School districts across the state are beginning to implement the new k-12 academic standards. State education officials say they'll challenge students with a more rigorous curriculum that better prepares them for college. However, some teachers and education experts also criticize the standards as poorly designed and driven by corporate interests.
Nevada's Superintendent of Public Instruction Dale Erquiaga responds to these concerns and explains what this new chapter in education reform means for public schools here.
Republicans are feeling good less than two weeks from Election Day. Reno Public Radio’s Will Stone reports that’s based on registration and early voting numbers across the state, including Washoe County.
Even before early voting began, Democrats in Washoe County had something to be worried about. Final registration numbers showed that the GOP has a lead of more than 6,000 registered voters. That’s the largest, for either party, since the mid-2000s.
While there are several competitive races in Las Vegas, state senate and assembly seats aren't expected to change parties in the north. Nowhere is that more certain than a district covering Incline Village and much of South Reno, but that race still has a twist.
An organization representing more than thirty law enforcement agencies across the state is voicing its concern for a proposal by Washoe County Sheriff Candidate Chuck Allen to revitalize the county's reserve deputy program, which currently has nine volunteer participants. Reno Public Radio's Michelle Bliss reports.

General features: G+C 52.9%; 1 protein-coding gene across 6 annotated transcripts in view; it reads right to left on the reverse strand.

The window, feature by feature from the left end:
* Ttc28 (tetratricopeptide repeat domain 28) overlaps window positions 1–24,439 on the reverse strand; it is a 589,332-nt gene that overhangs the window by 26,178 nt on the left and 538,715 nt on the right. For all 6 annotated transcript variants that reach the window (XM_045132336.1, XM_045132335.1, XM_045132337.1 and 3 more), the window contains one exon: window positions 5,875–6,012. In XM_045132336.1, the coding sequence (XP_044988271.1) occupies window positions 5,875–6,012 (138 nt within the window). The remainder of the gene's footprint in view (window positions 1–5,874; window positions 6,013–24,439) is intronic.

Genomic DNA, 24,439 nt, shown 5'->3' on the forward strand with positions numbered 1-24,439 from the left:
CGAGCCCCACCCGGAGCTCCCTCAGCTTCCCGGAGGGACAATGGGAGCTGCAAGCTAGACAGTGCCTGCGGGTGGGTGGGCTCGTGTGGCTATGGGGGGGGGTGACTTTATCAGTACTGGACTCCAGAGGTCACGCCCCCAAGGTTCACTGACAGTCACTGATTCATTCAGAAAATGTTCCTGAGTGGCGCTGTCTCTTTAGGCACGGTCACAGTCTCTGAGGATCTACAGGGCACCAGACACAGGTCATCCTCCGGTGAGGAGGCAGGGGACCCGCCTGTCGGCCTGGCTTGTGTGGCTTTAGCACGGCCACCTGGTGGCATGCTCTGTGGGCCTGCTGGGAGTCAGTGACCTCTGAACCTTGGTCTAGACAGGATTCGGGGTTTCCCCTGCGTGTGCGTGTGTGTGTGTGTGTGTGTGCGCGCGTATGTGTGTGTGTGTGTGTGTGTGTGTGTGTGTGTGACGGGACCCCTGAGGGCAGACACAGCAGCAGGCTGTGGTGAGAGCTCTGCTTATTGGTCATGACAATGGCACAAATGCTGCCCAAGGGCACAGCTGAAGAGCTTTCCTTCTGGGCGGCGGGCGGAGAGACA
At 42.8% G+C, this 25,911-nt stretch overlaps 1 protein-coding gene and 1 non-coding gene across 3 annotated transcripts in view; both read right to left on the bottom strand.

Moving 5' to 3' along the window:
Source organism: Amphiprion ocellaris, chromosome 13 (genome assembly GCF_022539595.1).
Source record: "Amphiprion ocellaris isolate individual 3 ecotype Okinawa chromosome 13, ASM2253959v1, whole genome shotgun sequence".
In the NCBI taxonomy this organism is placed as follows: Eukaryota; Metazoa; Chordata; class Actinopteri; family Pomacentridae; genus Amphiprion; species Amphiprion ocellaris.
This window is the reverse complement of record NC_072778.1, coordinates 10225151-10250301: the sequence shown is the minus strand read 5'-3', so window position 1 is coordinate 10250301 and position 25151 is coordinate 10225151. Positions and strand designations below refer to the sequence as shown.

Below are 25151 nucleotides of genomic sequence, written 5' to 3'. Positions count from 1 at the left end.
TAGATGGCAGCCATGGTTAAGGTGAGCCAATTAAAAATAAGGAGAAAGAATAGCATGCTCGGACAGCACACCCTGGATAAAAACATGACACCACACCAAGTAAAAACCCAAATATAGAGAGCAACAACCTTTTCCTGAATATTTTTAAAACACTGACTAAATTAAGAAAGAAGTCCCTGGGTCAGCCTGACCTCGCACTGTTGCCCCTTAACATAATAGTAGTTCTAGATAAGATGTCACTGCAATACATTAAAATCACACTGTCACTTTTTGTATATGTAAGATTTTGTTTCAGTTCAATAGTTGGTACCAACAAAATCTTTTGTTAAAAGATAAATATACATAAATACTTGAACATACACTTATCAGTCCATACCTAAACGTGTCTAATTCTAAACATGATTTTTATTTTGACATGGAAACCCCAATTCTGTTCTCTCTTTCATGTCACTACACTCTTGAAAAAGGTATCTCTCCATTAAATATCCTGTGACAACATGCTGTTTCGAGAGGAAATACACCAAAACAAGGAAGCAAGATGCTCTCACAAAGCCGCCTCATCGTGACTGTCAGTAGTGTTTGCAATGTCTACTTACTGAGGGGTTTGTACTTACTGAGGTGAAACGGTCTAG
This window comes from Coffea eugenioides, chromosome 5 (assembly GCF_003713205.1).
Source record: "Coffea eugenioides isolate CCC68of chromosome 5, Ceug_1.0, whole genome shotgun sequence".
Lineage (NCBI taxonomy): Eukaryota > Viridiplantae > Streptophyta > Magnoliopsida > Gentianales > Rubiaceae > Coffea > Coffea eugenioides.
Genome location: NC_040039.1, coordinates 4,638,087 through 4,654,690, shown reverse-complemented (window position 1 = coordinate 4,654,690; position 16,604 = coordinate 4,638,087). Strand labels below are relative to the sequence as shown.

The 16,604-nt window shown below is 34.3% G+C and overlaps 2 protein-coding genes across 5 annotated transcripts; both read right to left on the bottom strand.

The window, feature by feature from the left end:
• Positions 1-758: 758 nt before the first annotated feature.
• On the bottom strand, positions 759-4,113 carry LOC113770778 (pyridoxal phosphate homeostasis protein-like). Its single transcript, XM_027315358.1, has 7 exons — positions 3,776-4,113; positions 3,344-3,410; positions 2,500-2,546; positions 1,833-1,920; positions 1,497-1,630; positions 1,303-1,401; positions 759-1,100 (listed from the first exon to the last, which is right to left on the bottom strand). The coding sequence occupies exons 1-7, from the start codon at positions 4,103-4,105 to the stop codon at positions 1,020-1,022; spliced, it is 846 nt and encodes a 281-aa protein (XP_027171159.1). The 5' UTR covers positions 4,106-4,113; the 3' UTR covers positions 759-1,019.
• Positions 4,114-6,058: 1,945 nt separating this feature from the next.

Allen says the sheriff's office needs more boots on the ground since about 100 positions have been cut in the past several years.
One year ago, 12-year-old Jose Reyes opened fire at Sparks Middle School, killing teacher Michael Landsberry and himself, along with injuring two students. Reno Public Radio's Michelle Bliss reports students and teachers are gathering Tuesday afternoon in the school's gymnasium to embrace, remember, and heal.
Instead of holding a formal, public event to mark this tragedy, administrators are opting for a quiet, unstructured get-together after classes let out. Overwhelmingly, students and staff have voiced their desire for a typical school day.
The National Collegiate Athletic Association (NCAA) holds all Division I schools accountable for the academic progress of their student-athletes through the Academic Progress Rate (APR), a team-based metric that accounts for the eligibility and retention of each student-athlete per term. Every semester, each athlete receives one point for remaining eligible to play, and one point for returning to school, for a total of two points per athlete, per team. The APR has been in place for ten years now and since its launch, the NCAA is reporting more than 13,000 student-athletes have returned to
In this segment of the health watch from Beyond the Headlines, Susan Hill talks about expanding medical education in Nevada with Dr. Thomas Schwenk, Dean of the School of Medicine and vice-president of the Division of Heath Sciences at the University of Nevada, Reno.
Nevada’s Public Employee Benefit Program, or PEBP, board is currently looking into the cost and benefits of providing transgender health coverage.
Last month, Brock Maylath, president of the Transgender Allies Group in Reno, spoke to the PEBP board asking members to remove a provision that states,
“Any treatment designed to alter physical characteristics of you to those of the opposite sex and any other services, treatments, drugs, or diagnostic procedures or studies related to sex transformations are excluded.”